Radiohead on Rabidly Protecting Ideas

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Corporate responsibility

We all have multiple projects happening at any one time. Some are destined to progress the organization, others will eventually become the bane of our existence. For the latter, how do we ensure that the successful projects (and our reputation) are not tainted by the stinkers? Radiohead seems to have figured this out.

Radiohead is a one of the greatest bands ever. Don’t believe me? Rolling Stone magazine ranked Radiohead on their list of “The Greatest Artists of All Time,” plus included their guitarists (Jonny Greenwood and Ed O’Brien) on the list of greatest guitarists and their lead singer (Thom Yorke) on the list of greatest singers. Radiohead has also sold more than 30 million albums and won three Grammy Awards.

I don’t mention Radiohead today to convince you to buy their albums, which you should; I mention them because of their innovative business model. Since leaving their label in 2003, Radiohead has released two albums with a third on the way. In each case, the band formed a limited liability corporation (LLC), thereby treating each album as a distinct venture. Within the corporate structure, the respective LLC owns the related copyrights and collects the royalties, while the five band members maintain equal ownership of the LLCs.

Why go through all the hassle when Radiohead owns their music and is not reliant upon a looming, encumbering corporation? By registering each album as a separate company, they are shielded in the event it does not make money (which has never happened to Radiohead), and are able to mitigate risk in the event of litigation. If the venture fails, investors can’t go after profits from prior successful projects; if it’s a hit, investors rest assured that past or future flops won’t eat into their returns.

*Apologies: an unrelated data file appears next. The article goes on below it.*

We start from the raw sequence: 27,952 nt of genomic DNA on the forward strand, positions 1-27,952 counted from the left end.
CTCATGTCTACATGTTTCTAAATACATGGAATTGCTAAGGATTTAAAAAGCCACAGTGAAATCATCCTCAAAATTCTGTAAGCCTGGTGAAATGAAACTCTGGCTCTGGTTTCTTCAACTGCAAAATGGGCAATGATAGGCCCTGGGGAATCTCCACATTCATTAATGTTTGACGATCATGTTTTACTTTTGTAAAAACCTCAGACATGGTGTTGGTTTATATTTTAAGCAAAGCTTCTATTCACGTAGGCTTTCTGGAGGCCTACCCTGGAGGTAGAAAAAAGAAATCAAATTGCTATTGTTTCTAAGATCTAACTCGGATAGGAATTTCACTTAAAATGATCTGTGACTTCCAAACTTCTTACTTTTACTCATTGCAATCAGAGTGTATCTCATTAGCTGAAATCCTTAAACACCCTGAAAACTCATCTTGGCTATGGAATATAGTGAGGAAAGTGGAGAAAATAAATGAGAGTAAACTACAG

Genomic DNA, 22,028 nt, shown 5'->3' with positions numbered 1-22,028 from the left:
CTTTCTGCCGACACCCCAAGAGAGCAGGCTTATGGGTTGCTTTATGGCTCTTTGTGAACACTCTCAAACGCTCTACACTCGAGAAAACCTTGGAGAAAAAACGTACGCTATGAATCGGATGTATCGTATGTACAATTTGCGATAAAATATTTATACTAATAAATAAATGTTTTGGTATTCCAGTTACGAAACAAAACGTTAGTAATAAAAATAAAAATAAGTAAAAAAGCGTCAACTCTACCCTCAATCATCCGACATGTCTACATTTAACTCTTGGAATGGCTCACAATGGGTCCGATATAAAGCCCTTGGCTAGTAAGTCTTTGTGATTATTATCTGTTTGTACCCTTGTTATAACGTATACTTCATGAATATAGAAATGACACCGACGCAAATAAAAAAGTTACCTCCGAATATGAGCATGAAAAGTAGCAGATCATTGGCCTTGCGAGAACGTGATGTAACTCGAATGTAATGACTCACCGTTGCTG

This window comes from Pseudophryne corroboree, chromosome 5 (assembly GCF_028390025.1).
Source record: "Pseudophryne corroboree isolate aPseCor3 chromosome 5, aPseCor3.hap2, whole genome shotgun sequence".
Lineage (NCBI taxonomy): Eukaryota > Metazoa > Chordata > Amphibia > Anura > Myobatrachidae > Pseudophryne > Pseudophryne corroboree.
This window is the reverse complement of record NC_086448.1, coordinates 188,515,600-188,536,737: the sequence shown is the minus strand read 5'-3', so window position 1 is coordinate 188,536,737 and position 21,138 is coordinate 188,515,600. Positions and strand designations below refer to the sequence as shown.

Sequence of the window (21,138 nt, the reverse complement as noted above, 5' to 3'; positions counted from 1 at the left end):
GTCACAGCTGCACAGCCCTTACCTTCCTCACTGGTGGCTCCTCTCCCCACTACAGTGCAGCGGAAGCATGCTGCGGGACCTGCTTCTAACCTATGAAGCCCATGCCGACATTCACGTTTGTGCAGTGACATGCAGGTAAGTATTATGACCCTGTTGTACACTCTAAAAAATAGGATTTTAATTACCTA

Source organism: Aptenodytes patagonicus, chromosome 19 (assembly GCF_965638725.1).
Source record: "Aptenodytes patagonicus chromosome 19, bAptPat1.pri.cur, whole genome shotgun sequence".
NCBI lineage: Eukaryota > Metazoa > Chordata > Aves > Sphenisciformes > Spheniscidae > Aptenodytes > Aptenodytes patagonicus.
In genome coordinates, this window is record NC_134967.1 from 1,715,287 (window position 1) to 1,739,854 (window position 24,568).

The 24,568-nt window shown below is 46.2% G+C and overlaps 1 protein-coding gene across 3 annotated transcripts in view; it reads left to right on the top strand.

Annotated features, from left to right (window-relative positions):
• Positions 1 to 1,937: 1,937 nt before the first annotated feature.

They’ve insulated it as an independent part of their portfolio.—Darrel Sheinman, Gearbox Records

To learn from Radiohead, we need to figure out how to protect our ideas and projects. There is no way to completely insulate them from risk, but we can make attempts to mitigate the damage through the following proactive measures.

Discretion. One of the most effective ways to secure an idea is to avoid revealing too much. When discussing it, provide only the information necessary to convey your idea. Avoid logistics, gratuitous details, and the ingredients of your “secret sauce.”

Research. Regardless of whether you’re disclosing your idea to a potential client, a possible investor, or a team member, research that person or company prior to the meeting. It may sound paranoid, but you need to do everything possible in determining their reputation before bringing them into your circle of trust.

Document. You need a paper trail. Keep a log of every discussion related to your project—who you met with, what was discussed, dates, times, places, etc. This will help establish your proof of concept. It also wouldn’t hurt to consider non-disclosure agreements and other legally binding paperwork.

Don’t be a Creep (that was Radiohead’s first big hit). Take preemptive steps to guard your ideas. If it turns out to be unnecessary, great. In the meantime, you’ll have the piece of mind that comes with being prepared. And with that piece of mind, you can dig into Radiohead’s impressive catalogue.

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